“I wanted to express my concern and disappointment that the City Council asked state representatives to roll back bans on no-knock warrants and other measures that involve the police,” Michael Lawson told the panel. “I think these things could negatively impact our equity in our city.”
Jennie Waering, a retired federal prosecutor involved in local racial justice work, agreed.
“I am all for curbing gun violence in Roanoke City,” she said. But as a member of the advisory board’s subcommittee on trust, “asking the legislature to roll back criminal reforms is a step in the wrong direction,” Waering said.
While the request for no-knock warrants received outsized attention, residents are far more likely to be affected by an expansion of police powers to conduct traffic stops.
“The proposals should be evidence based. It does not appear that they are,” David Harrison, a retired attorney who also serves on the EEAB’s trust subcommittee, emailed members of City Council on Sunday. “Making a broken tail light a primary offense only feeds into the widespread criticism of law enforcement that it wants to make ‘driving while Black’ an offense. Again, if having a broken tail light is somehow an indicator of a violent criminal, I would have hoped Council would ask for data to support such an unlikely conclusion.”
Over the last two years, 42 percent of drivers stopped by Roanoke police were Black, according to state data. About half of vehicles searched had Black drivers.
The department has said disparity is not discrimination. A department criminologist said police look at “the racial distribution of bad drivers on the road,” when analyzing data, but has not provided The Rambler those data.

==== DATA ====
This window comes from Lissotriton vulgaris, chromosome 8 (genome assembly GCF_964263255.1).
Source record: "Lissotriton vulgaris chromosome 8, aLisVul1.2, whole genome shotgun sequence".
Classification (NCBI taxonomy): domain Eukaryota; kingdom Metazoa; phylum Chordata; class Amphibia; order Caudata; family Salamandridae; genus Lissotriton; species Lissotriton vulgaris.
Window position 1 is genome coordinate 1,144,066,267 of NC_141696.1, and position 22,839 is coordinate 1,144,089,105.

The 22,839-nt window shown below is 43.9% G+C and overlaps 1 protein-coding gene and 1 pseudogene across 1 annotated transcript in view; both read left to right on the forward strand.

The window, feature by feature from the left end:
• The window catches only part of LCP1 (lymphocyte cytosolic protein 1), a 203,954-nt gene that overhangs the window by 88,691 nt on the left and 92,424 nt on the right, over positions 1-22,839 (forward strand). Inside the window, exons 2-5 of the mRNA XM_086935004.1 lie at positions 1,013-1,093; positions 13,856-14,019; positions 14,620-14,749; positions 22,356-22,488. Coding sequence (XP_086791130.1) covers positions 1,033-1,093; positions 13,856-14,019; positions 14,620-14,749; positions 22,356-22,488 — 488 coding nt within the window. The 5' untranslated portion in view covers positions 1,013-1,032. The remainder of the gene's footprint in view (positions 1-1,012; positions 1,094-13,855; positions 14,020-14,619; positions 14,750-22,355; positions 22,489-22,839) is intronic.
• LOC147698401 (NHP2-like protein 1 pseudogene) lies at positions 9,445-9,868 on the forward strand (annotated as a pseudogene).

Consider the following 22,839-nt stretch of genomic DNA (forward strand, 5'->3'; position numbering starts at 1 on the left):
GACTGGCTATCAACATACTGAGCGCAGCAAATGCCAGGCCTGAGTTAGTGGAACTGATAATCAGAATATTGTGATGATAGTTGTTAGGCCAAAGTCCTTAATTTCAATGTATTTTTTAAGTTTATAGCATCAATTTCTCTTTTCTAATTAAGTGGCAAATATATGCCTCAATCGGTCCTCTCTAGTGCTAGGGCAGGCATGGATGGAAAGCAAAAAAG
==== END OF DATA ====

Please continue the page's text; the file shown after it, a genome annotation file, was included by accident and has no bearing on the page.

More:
Resident Dotsy Clifton on Monday urged Council to pause all its criminal justice requests to state lawmakers and to seek data before proceeding. Clifton spoke as a member of the Equitable Policing Coalition, which she described as a multiracial group that formed a few years ago.
Clifton said members agree that “something needs to change” to reduce gun violence, but that Council’s requests were a “simplistic” and “knee-jerk” reaction. Lowering standards to stop and search drivers, she said, are “guaranteed to damage the already fragile relationship between the police department and the African-American community.”
“The unanimous decision to ask the Virginia General Assembly to roll back criminal justice reform,” Clifton added, “is not the kind of well considered action citizens concerned with racial justice have come to expect from this largely respected and trusted City Council.”
The city’s Democratic lawmakers — Sen. John Edwards and Del. Sam Rasoul — sent representatives to Council’s meeting. They have indicated opposition to reversing the reforms.
Before Council struck the no-knock warrant provision, Sen. David Suetterlein, a Republican representing Roanoke County, told Council he voted for “Breonna’s Law,” which banned them after the Kentucky police killing of Breonna Taylor. But he opposed several other police reform measures the General Assembly adopted.
“The prohibition on No Knock Warrants is an important civil liberties protection for Virginians and the judiciary's ability to authorize after-hours searches is important for public safety,” Suetterlein said later in a statement. “The ban on police being able to make a primary stop when cars are driving without functioning headlights or brake lights at night was dangerous. I appreciate Roanoke City Council recognizing that several of the changes passed on party-lines by the unified Democratic government in 2020 should be reversed in the interest of public safety.”
While local lawmakers may not carry some of Roanoke’s requests, there is already an appetite in the General Assembly to roll back some recent reforms. A bill proposed by Del. Wren Williams, R-Patrick, would reverse bail reforms while Del. Ronnie Campbell, R-Rockbridge, pre-filed a bill last month giving greater leeway for police to stop drivers.